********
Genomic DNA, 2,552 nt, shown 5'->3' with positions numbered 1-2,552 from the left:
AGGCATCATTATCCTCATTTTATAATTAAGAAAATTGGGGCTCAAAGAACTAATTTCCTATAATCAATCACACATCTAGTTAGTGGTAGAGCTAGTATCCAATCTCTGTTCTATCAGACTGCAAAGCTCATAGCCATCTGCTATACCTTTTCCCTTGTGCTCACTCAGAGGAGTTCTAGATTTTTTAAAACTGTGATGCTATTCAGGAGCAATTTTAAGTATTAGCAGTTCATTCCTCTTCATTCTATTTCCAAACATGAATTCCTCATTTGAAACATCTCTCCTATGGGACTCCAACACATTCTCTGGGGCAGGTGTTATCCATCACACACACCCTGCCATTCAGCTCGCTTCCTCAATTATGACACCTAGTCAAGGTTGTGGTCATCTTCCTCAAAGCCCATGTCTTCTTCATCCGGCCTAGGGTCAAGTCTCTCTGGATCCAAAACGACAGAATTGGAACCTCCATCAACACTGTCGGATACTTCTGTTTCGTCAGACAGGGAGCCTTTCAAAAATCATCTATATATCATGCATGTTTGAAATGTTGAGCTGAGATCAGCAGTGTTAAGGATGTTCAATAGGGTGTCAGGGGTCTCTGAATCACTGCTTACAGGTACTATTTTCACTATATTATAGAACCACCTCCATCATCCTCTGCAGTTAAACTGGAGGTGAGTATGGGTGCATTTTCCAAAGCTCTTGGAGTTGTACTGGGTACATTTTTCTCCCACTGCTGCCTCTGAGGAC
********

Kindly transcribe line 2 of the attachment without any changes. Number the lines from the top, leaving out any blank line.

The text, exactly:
AGGCATCATTATCCTCATTTTATAATTAAGAAAATTGGGGCTCAAAGAACTAATTTCCTATAATCAATCACACATCTAGTTAGTGGTAGAGCTAGTATCCAATCTCTGTTCTATCAGACTGCAAAGCTCATAGCCATCTGCTATACCTTTTCCCTTGTGCTCACTCAGAGGAGTTCTAGATTTTTTAAAACTGTGATGCTATTCAGGAGCAATTTTAAGTATTAGCAGTTCATTCCTCTTCATTCTATTTCCAAACATGAATTCCTCATTTGAAACATCTCTCCTATGGGACTCCAACACATTCTCTGGGGCAGGTGTTATCCATCACACACACCCTGCCATTCAGCTCGCTTCCTCAATTATGACACCTAGTCAAGGTTGTGGTCATCTTCCTCAAAGCCCATGTCTTCTTCATCCGGCCTAGGGTCAAGTCTCTCTGGATCCAAAACGACAGAATTGGAACCTCCATCAACACTGTCGGATACTTCTGTTTCGTCAGACAGGGAGCCTTTCAAAAATCATCTATATATCATGCATGTTTGAAATGTTGAGCTGAGATCAGCAGTGTTAAGGATGTTCAATAGGGTGTCAGGGGTCTCTGAATCACTGCTTACAGGTACTATTTTCACTATATTATAGAACCACCTCCATCATCCTCTGCAGTTAAACTGGAGGTGAGTATGGGTGCATTTTCCAAAGCTCTTGGAGTTGTACTGGGTACATTTTTCTCCCACTGCTGCCTCTGAGGAC